This conceit, which gives the title of the next poem and the book itself, is that the beauty of the world can be found not by ignoring its manifold, manifest flaws, but by acknowledging and accepting them, a robust theme for any poet of this century, with so much streaming by us everyday—so much unfixable suffering and so much simple delight enmeshed within it.

Many poems express an insatiable longing, a sadness that blossoms on the page like petals on a thorny branch. Logic refuses to exclude the complexity; sensibility refuses to refute it, as in the title poem:

…As it comes to the arrow
in midair that it does not love the target at all,
so the seeds of delayed understanding
will come to you, drifting softly from some
high branch or low cloud to lodge in your hair,
on a Tuesday morning perhaps. Whence come tears…

In these gentle arguments, there is a pervasive nostalgia for an envisioned future that will not be; hopes will not be realized, ambitions remain unfulfilled. You know what you need to do, but can’t. Still the world is lovable, is cherished.

What I know is this: when you are done learning
how to cause pain, which you never are,
you learn now not to, which you never do.

And what I know is this: early this morning
in the branches of my neighbor’s oleander,
I saw a spot of flame, a spark-red
northern cardinal, out of place
and out of season. Surely, my love,
that has to count for something.

As one might posit from his earlier books, wry wit is one of the delights of Jollimore’s musings, as in “Possession,” which starts:

Is there anything anywhere in this world
that is free from possession, that is not owned
by anyone? If there is, I want it.

Or this, from “Lament”:

…No more
lonesome nights on the couch of the cute girl who
will never think of you as anything but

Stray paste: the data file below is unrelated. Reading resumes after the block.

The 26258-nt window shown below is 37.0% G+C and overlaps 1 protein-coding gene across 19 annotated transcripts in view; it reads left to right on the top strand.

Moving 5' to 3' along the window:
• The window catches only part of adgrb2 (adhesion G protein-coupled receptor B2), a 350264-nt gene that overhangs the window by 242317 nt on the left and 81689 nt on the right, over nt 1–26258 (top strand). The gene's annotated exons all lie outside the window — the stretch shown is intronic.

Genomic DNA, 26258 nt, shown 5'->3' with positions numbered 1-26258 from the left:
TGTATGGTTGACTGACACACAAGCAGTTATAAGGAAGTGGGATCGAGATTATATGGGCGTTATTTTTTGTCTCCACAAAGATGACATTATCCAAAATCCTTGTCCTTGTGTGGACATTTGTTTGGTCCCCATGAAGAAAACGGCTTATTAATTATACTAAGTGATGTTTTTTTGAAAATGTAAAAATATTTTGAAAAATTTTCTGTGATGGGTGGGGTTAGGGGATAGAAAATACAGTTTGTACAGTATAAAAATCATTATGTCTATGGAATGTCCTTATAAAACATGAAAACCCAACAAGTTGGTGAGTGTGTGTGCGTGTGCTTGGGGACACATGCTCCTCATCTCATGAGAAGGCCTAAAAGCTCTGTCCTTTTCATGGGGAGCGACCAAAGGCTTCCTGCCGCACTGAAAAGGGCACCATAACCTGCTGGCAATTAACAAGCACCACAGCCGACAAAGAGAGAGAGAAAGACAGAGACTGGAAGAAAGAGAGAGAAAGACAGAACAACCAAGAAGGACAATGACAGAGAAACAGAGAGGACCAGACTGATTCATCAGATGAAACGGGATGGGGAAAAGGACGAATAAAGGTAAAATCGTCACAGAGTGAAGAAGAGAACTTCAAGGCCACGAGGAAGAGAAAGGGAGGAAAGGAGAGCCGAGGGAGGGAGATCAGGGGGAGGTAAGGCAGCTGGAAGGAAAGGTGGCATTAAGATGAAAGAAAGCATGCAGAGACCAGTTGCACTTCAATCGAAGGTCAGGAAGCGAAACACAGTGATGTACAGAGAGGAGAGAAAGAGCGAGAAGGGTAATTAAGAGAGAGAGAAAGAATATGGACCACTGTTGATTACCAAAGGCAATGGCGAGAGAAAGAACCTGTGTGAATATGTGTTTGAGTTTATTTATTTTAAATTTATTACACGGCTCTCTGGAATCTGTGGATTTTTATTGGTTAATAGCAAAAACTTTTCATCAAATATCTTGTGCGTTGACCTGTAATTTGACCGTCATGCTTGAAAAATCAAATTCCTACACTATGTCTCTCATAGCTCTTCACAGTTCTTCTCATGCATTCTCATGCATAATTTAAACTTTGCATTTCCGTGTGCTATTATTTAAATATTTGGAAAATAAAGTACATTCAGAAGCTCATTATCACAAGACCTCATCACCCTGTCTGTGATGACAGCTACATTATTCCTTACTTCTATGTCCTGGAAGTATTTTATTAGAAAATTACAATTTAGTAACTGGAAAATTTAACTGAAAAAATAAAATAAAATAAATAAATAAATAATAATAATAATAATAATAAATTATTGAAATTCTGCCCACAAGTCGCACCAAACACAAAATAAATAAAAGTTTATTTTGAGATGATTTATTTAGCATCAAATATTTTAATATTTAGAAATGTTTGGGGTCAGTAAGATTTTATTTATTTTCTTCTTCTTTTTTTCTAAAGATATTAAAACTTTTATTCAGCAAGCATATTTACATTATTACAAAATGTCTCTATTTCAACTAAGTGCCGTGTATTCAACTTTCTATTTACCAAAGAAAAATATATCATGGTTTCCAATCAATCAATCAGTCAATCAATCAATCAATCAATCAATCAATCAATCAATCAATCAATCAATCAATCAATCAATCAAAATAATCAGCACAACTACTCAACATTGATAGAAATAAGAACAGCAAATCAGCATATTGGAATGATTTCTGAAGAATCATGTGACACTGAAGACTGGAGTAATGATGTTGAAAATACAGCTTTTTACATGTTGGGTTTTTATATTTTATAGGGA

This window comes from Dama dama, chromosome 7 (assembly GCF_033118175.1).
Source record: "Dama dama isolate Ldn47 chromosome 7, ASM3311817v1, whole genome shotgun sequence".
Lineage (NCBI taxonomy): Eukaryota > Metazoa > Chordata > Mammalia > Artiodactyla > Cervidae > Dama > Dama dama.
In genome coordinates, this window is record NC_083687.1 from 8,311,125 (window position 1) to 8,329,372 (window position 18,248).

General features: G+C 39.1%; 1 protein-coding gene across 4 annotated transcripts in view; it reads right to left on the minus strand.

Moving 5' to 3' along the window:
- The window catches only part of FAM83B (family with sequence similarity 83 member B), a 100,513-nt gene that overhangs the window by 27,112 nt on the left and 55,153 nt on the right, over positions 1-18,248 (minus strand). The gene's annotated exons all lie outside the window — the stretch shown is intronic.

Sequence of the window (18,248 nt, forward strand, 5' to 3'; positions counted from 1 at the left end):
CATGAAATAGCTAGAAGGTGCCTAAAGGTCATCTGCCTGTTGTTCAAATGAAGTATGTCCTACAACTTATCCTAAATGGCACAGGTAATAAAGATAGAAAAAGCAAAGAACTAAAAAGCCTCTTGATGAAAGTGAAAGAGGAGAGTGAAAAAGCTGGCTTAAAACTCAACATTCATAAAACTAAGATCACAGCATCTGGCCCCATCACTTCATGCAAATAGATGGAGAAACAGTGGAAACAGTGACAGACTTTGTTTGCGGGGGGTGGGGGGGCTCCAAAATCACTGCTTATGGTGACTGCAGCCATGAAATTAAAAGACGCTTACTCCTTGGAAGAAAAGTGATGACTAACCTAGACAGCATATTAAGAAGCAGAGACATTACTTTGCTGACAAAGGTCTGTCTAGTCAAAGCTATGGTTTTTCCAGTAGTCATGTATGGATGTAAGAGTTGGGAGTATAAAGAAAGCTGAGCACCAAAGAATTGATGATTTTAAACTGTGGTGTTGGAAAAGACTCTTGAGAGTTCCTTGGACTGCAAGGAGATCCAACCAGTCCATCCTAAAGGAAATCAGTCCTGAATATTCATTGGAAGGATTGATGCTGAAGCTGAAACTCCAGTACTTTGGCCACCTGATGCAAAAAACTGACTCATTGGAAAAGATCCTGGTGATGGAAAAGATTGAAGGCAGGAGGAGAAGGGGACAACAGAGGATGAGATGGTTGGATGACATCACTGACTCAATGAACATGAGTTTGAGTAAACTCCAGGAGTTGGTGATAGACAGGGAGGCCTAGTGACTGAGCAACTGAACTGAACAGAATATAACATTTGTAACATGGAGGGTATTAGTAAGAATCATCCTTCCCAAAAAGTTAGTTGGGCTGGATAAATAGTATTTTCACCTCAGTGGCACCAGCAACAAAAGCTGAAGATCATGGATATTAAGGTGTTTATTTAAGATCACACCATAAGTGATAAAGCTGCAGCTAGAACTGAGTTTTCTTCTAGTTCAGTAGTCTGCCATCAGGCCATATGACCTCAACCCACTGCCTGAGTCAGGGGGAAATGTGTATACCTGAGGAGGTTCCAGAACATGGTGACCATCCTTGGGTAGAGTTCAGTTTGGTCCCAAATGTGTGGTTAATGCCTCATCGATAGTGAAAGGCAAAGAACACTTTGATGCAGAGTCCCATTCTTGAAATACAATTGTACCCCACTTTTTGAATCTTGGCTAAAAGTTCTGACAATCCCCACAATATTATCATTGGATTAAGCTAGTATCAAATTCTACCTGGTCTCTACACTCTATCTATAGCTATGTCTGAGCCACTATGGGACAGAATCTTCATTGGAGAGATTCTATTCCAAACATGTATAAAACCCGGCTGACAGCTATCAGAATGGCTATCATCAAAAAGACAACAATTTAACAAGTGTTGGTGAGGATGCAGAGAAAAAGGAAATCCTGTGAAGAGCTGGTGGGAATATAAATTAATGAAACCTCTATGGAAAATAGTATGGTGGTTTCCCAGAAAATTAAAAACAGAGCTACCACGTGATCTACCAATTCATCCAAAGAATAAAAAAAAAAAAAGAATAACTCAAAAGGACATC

“that sad guy who sleeps on my couch sometimes.”
…No more driving everyone
nuts insisting that the less frequently
listened-to B-side is where the genius really lies.

Several poems seem almost like shaggy dog stories, “Charlie Brown,” “Some Men,” “Ars Poetica,” “The Task,” and “The Fourteen-hour Orgasm” among them.

Of course, there are poems in the book that go astray, relying too much on the abstract: statement, question, statement. And the imagery that drives the sadness of the unattainable occasionally seems tired itself.

But it’s hard to resist the brave, lyric simplicity of a poem like “The Small Rain,” with its nod to Westron Wynde. Here it is in its entirety:

I have decided that today’s small rain—
the drowsy frizzle in the frowsy trees,
which should begin, if I’m not wrong, at five past three—
will be dedicated to you

And I hope you’ll take that yellow scrunchie from your hair
and walk out from your house into that downy shower
wearing that disheveled lemon sundress I’ve been aching
to see you wear

and just stand there

thinking of me as you do

That alone is worth the price of the book.

Meryl Natchez’ most recent book is a bilingual volume of translations from the Russian, Poems from the Stray Dog Café: Akhmatova, Mandelstam, and Gumilev. She is co-translator of Tadeusz Borowski: Selected Poems, and contributor to Against Forgetting: Twentieth-Century Poetry of Witness. Her book of poems, Jade Suit, appeared in 2001. Her poems and translations have appeared in various literary magazines and anthologies, including The Pinch Literary Review, Atlanta Review, Lyric, The Moth, Comstock Review, and many others.